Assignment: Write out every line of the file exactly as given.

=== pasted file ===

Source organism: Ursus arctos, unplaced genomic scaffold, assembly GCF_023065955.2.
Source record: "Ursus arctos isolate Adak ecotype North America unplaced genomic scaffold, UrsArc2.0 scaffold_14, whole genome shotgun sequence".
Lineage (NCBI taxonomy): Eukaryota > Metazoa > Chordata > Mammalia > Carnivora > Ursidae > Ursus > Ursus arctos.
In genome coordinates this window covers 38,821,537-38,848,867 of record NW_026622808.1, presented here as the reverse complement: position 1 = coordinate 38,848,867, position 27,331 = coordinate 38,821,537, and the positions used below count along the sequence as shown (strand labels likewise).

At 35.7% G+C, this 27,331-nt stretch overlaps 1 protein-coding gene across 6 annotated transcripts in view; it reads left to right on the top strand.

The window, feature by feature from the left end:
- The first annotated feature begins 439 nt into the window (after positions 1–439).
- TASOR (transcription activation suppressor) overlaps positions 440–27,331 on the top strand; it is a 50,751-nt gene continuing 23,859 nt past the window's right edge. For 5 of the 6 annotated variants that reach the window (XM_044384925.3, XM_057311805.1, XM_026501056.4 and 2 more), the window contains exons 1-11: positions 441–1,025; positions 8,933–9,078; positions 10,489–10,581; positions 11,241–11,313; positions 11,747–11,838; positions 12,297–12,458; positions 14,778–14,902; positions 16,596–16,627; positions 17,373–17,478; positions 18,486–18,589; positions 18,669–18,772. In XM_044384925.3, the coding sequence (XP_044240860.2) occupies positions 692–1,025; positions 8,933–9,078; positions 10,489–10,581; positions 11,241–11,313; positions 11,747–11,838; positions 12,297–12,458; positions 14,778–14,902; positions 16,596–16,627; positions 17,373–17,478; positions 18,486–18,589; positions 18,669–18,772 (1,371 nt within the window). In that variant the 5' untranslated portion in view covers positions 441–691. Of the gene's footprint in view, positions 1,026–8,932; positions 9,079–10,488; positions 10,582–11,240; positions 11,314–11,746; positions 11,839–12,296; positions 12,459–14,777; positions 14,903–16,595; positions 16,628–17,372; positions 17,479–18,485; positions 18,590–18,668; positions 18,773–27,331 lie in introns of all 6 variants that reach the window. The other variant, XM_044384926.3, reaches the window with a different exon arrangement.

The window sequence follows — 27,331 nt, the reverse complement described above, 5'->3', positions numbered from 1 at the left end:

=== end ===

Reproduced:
Source organism: Ursus arctos, unplaced genomic scaffold, assembly GCF_023065955.2.
Source record: "Ursus arctos isolate Adak ecotype North America unplaced genomic scaffold, UrsArc2.0 scaffold_14, whole genome shotgun sequence".
Lineage (NCBI taxonomy): Eukaryota > Metazoa > Chordata > Mammalia > Carnivora > Ursidae > Ursus > Ursus arctos.
In genome coordinates this window covers 38,821,537-38,848,867 of record NW_026622808.1, presented here as the reverse complement: position 1 = coordinate 38,848,867, position 27,331 = coordinate 38,821,537, and the positions used below count along the sequence as shown (strand labels likewise).

At 35.7% G+C, this 27,331-nt stretch overlaps 1 protein-coding gene across 6 annotated transcripts in view; it reads left to right on the top strand.

The window, feature by feature from the left end:
- The first annotated feature begins 439 nt into the window (after positions 1–439).
- TASOR (transcription activation suppressor) overlaps positions 440–27,331 on the top strand; it is a 50,751-nt gene continuing 23,859 nt past the window's right edge. For 5 of the 6 annotated variants that reach the window (XM_044384925.3, XM_057311805.1, XM_026501056.4 and 2 more), the window contains exons 1-11: positions 441–1,025; positions 8,933–9,078; positions 10,489–10,581; positions 11,241–11,313; positions 11,747–11,838; positions 12,297–12,458; positions 14,778–14,902; positions 16,596–16,627; positions 17,373–17,478; positions 18,486–18,589; positions 18,669–18,772. In XM_044384925.3, the coding sequence (XP_044240860.2) occupies positions 692–1,025; positions 8,933–9,078; positions 10,489–10,581; positions 11,241–11,313; positions 11,747–11,838; positions 12,297–12,458; positions 14,778–14,902; positions 16,596–16,627; positions 17,373–17,478; positions 18,486–18,589; positions 18,669–18,772 (1,371 nt within the window). In that variant the 5' untranslated portion in view covers positions 441–691. Of the gene's footprint in view, positions 1,026–8,932; positions 9,079–10,488; positions 10,582–11,240; positions 11,314–11,746; positions 11,839–12,296; positions 12,459–14,777; positions 14,903–16,595; positions 16,628–17,372; positions 17,479–18,485; positions 18,590–18,668; positions 18,773–27,331 lie in introns of all 6 variants that reach the window. The other variant, XM_044384926.3, reaches the window with a different exon arrangement.

The window sequence follows — 27,331 nt, the reverse complement described above, 5'->3', positions numbered from 1 at the left end: